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History Book - The Wright patent


WORLD Radio - History Book - The Wright patent

Plus: Avant-garde artists, and some much-loved monkey business

Photo of the Wright Flyer at the Air and Space Museum Photo/Wikimedia Commons

NICK EICHER, HOST: Next up on The World and Everything in It: The WORLD History Book. Today, creative leaders: inventors who changed travel, artists who brought in the avant-garde, and the author who made a monkey famous. Here’s senior correspondent Katie Gaultney.


KATIE GAULTNEY, SENIOR CORRESPONDENT: “He was a good little monkey, and always very curious.” Beloved children’s book character Curious George sprung from the imaginations of author-illustrator couple H.A. and Margret Rey. The latter half of that creative duo, Margret, was born 115 years ago this week, on May 16th, 1906.

CURIOUS GEORGE: If it was my birthday, I’d want to have a party. [MONKEY SOUNDS]

Margarete Elisabeth Waldstein grew up in Hamburg. A German Jew, she fled to Brazil to escape the Nazis in 1935. There, she married Hans Reyersbach, a salesman who dabbled in art. The couple changed their names to Margret and H.A. Rey to help the locals with pronunciation. A year later, they moved to Paris, where Hans’ animal sketches caught the eye of a publisher. The rest, of course, is history.

But Curious George’s creators faced some hurdles in bringing their vision to reality. Nazism was on the rise in Paris, and the Jewish couple realized they would need to evacuate. They bought a tandem bicycle and planned to present their French identity cards and Brazilian passports at the border. No problem with the forms, but problems with the bicycle. They couldn’t work together to make the tandem bike go. Donna Walter of the Institute for Holocaust Education explained that headstrong Margret was unwilling to rely on the tandem for escape.

WALTER: Margret did not like that. And Margret was kind of the bolder, the most outspoken one of the two...

Hans found spare parts to turn their one bike into two.

WALTER: And it was just very shortly before the Nazis invaded France that the Reys were able to escape.

Ellen Ruffin curated an exhibit on Curious George at the University of Southern Mississippi. She says Rey was a gifted illustrator, photographer, and potter, but her artistic gifts weren’t her main contribution to the books.

RUFFIN: Her talent was in developing the text of the books, coming up with the ideas, the humor, and she and H.A. Rey had fun.

After her husband’s death in 1977, Margret continued writing. She also became an author and philanthropist. She died in 1996 at the age of 90.



Moving now from an impish monkey to a modern marvel.

One-hundred and fifteen years ago, on May 22, 1906, the Wright brothers earned a patent for their “Flying-Machine.”

Wilbur and Orville grew up tinkering with toys and developing an interest in machinery. That tinkering led to careers in printing presses, bicycle manufacture, and eventually the invention of a glider. After that came the powered flying machine that made them famous. John Lane is an attorney with a special interest in the Wrights. He explained why the burgeoning field of aviation needed their engineering know-how.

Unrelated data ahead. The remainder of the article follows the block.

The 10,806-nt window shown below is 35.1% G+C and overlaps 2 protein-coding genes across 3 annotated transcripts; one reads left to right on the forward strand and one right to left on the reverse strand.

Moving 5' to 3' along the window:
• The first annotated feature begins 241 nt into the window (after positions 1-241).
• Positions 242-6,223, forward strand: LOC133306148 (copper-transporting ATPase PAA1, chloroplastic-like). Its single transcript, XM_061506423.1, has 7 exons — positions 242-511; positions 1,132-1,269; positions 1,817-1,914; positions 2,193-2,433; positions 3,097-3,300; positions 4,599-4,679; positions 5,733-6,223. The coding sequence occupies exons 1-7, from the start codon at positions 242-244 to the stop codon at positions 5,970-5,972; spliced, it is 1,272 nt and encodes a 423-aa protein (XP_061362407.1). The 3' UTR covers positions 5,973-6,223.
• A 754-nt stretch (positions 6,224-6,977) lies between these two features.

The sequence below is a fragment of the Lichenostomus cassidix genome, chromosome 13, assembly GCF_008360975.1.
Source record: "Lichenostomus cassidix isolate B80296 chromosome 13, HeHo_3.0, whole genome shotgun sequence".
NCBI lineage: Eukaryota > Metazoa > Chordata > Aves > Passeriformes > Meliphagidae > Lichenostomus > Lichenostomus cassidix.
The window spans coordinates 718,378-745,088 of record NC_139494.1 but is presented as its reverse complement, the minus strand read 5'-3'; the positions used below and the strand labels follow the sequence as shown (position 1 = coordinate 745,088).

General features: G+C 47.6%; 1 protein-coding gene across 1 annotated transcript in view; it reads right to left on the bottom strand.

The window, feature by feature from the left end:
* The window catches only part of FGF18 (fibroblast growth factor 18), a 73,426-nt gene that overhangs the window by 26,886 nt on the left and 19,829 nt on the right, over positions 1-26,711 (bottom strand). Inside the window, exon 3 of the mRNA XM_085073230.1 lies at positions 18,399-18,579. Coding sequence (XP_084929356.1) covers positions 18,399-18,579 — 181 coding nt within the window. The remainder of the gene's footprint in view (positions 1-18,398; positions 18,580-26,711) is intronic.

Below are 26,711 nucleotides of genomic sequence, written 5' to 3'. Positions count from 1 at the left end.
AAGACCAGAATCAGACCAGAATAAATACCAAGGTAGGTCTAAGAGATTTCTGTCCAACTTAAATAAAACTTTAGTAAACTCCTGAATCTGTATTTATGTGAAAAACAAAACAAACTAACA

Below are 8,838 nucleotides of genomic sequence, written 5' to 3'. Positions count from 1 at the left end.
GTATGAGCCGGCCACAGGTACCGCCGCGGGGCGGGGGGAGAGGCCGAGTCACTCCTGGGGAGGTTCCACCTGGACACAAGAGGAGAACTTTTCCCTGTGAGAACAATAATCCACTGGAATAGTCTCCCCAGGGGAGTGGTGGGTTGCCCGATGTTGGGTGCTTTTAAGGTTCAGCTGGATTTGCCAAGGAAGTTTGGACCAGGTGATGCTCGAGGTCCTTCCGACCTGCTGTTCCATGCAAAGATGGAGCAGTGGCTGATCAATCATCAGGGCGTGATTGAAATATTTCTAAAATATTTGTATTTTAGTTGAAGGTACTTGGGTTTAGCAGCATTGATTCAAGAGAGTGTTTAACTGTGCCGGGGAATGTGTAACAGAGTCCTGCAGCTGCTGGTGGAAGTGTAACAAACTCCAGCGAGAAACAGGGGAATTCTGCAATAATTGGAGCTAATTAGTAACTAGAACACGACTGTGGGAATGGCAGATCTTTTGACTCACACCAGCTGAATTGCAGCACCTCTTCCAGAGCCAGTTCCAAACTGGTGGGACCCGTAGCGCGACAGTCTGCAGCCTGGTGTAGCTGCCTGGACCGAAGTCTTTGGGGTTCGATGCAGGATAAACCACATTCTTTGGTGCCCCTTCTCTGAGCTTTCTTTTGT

LANE: People were crashing because no one could control the lateral back-and-forth, what’s known as rolling.

But their glider design addressed those flaws through a technology that allowed the wings to warp in response to air.

They self-financed their inventions by withdrawing money from their bicycle business. The flying machines would eventually be their livelihood, so they actively protected their intellectual property. The brothers faced accusations that their legal challenges were holding up the new industry—hampering progress—but their great grandniece, Janette Davis, told the Times-Picayune they were just protecting their investment.

DAVIS: It wasn’t that they were trying to monopolize or anything else. They just wanted to get paid for their work.

Aviator Glenn Curtiss stood at the center of their most highly publicized courtroom battle. The Wright brothers insisted his aircraft bore similarities to their patented design. After a years-long process—and after Wilbur’s death—a court ruled in the Wrights’ favor in 1914. Ironically, 15 years after that decision, the companies founded by the rival inventors merged to become the Curtiss-Wright company. Today, it is still a major player in the aerospace sector.


And we’ll close out today’s History Book with an opening: The opening of the iconic Ninth Street Show, an avante-garde art exhibit in midcentury New York City.

That show debuted May 21, 1951, and featured heavyweights of the art world, like Jackson Pollock and Willem de Kooning. Their wives—Lee Krasner and Elaine de Kooning—also had pieces on display, as did Franz Kline and nearly 70 other artists. The exhibit marked the public introduction of abstract expressionism, a style known for its emotional intensity without a sense of realism.

The bold, nontraditional style lacked a mass-market appeal. Still, collectors and critics alike took notice. The buzz it generated marked a shift from Paris as the center of the art world to the New York School.

Even today, many look at the frantic splashes and splatters of an enormous Pollock painting, or the hazy color blocking of a Mark Rothko, and remark, “I could do that.” But moments in art history like the Ninth Street Show bring to mind a response: “Yes, but did you? And were you the first?”

That’s this week’s History Book. I’m Katie Gaultney.

WORLD Radio transcripts are created on a rush deadline. This text may not be in its final form and may be updated or revised in the future. Accuracy and availability may vary. The authoritative record of WORLD Radio programming is the audio record.


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